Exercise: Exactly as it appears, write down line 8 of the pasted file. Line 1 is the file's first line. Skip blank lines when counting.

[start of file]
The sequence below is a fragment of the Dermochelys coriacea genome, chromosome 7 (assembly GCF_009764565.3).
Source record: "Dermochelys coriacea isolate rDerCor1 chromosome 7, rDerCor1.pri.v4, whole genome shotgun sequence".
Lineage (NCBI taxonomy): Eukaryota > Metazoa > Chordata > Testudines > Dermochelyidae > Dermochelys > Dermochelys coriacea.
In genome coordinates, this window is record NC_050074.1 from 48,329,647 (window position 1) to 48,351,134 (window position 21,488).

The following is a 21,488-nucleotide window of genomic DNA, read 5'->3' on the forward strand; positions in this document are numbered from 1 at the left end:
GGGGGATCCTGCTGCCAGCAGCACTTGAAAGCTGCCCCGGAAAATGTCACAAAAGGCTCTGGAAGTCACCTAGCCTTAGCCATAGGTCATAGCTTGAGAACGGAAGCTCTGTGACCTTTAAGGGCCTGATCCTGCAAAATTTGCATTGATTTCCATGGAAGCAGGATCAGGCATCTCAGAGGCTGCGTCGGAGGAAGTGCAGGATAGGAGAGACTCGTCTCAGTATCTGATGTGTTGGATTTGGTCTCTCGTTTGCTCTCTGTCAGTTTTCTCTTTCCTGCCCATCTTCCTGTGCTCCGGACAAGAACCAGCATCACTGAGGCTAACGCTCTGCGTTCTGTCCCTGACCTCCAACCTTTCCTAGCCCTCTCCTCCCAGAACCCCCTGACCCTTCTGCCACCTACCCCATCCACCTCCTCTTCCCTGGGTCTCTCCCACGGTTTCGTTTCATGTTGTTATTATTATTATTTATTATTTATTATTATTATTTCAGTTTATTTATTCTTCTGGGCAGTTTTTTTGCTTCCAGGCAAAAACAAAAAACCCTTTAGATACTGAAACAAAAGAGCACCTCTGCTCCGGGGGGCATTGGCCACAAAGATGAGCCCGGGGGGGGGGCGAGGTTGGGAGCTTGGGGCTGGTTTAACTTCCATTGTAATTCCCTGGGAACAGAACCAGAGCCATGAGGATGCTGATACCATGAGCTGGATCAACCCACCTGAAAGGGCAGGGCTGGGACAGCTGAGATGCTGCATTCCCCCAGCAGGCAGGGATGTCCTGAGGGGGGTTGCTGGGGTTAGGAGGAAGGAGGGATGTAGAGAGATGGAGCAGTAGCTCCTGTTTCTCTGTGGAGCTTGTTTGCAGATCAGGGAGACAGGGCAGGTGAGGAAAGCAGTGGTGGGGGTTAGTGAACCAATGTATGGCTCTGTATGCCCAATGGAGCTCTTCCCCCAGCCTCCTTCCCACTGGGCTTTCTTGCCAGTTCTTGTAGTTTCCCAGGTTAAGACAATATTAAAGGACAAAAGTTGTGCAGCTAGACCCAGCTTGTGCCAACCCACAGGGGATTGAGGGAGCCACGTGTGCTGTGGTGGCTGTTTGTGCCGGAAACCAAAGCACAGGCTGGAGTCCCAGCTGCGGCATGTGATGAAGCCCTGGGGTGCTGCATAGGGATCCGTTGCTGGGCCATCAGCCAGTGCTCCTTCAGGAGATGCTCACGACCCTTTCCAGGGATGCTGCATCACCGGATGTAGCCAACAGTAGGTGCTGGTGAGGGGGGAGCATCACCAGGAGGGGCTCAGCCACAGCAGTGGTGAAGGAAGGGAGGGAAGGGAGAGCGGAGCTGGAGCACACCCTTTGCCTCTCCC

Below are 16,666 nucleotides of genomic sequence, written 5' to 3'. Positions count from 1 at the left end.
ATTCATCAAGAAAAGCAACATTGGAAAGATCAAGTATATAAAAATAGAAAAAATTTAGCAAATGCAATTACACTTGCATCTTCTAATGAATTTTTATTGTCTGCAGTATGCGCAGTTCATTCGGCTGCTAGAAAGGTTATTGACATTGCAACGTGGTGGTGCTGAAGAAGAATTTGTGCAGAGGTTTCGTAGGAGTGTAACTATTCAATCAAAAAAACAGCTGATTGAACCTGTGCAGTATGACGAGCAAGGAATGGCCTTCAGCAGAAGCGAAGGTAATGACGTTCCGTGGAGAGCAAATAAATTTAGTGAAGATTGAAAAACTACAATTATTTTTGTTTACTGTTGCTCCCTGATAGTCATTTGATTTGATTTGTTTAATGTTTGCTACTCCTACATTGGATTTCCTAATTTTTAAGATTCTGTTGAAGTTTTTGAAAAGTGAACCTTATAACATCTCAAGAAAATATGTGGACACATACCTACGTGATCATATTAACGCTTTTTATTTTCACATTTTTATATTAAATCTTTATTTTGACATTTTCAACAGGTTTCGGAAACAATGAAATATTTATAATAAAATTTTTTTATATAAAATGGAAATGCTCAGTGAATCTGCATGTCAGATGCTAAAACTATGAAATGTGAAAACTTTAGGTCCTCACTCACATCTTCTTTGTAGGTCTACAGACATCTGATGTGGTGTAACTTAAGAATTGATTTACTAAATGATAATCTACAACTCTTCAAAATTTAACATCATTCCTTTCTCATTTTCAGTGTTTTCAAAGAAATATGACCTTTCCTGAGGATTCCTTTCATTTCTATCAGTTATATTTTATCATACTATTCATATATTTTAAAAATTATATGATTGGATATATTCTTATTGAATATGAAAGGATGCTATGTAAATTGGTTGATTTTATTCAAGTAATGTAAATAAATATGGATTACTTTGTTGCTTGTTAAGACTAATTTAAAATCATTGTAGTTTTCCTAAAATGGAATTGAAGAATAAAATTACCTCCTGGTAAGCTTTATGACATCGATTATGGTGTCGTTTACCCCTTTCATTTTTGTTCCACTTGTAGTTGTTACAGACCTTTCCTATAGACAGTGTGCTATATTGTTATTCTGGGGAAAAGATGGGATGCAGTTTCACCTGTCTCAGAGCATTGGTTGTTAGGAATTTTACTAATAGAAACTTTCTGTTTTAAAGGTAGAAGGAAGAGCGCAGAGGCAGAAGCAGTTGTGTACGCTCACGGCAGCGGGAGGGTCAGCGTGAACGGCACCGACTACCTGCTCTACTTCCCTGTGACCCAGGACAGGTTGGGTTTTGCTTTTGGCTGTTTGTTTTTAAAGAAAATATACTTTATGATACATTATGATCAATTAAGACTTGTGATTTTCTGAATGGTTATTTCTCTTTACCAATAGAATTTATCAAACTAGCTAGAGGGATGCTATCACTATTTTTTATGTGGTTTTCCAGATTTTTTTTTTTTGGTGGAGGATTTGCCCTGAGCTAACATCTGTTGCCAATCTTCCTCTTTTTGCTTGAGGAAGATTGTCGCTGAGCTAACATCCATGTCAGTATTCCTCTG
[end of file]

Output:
ATTCATCAAGAAAAGCAACATTGGAAAGATCAAGTATATAAAAATAGAAAAAATTTAGCAAATGCAATTACACTTGCATCTTCTAATGAATTTTTATTGTCTGCAGTATGCGCAGTTCATTCGGCTGCTAGAAAGGTTATTGACATTGCAACGTGGTGGTGCTGAAGAAGAATTTGTGCAGAGGTTTCGTAGGAGTGTAACTATTCAATCAAAAAAACAGCTGATTGAACCTGTGCAGTATGACGAGCAAGGAATGGCCTTCAGCAGAAGCGAAGGTAATGACGTTCCGTGGAGAGCAAATAAATTTAGTGAAGATTGAAAAACTACAATTATTTTTGTTTACTGTTGCTCCCTGATAGTCATTTGATTTGATTTGTTTAATGTTTGCTACTCCTACATTGGATTTCCTAATTTTTAAGATTCTGTTGAAGTTTTTGAAAAGTGAACCTTATAACATCTCAAGAAAATATGTGGACACATACCTACGTGATCATATTAACGCTTTTTATTTTCACATTTTTATATTAAATCTTTATTTTGACATTTTCAACAGGTTTCGGAAACAATGAAATATTTATAATAAAATTTTTTTATATAAAATGGAAATGCTCAGTGAATCTGCATGTCAGATGCTAAAACTATGAAATGTGAAAACTTTAGGTCCTCACTCACATCTTCTTTGTAGGTCTACAGACATCTGATGTGGTGTAACTTAAGAATTGATTTACTAAATGATAATCTACAACTCTTCAAAATTTAACATCATTCCTTTCTCATTTTCAGTGTTTTCAAAGAAATATGACCTTTCCTGAGGATTCCTTTCATTTCTATCAGTTATATTTTATCATACTATTCATATATTTTAAAAATTATATGATTGGATATATTCTTATTGAATATGAAAGGATGCTATGTAAATTGGTTGATTTTATTCAAGTAATGTAAATAAATATGGATTACTTTGTTGCTTGTTAAGACTAATTTAAAATCATTGTAGTTTTCCTAAAATGGAATTGAAGAATAAAATTACCTCCTGGTAAGCTTTATGACATCGATTATGGTGTCGTTTACCCCTTTCATTTTTGTTCCACTTGTAGTTGTTACAGACCTTTCCTATAGACAGTGTGCTATATTGTTATTCTGGGGAAAAGATGGGATGCAGTTTCACCTGTCTCAGAGCATTGGTTGTTAGGAATTTTACTAATAGAAACTTTCTGTTTTAAAGGTAGAAGGAAGAGCGCAGAGGCAGAAGCAGTTGTGTACGCTCACGGCAGCGGGAGGGTCAGCGTGAACGGCACCGACTACCTGCTCTACTTCCCTGTGACCCAGGACAGGTTGGGTTTTGCTTTTGGCTGTTTGTTTTTAAAGAAAATATACTTTATGATACATTATGATCAATTAAGACTTGTGATTTTCTGAATGGTTATTTCTCTTTACCAATAGAATTTATCAAACTAGCTAGAGGGATGCTATCACTATTTTTTATGTGGTTTTCCAGATTTTTTTTTTTTGGTGGAGGATTTGCCCTGAGCTAACATCTGTTGCCAATCTTCCTCTTTTTGCTTGAGGAAGATTGTCGCTGAGCTAACATCCATGTCAGTATTCCTCTG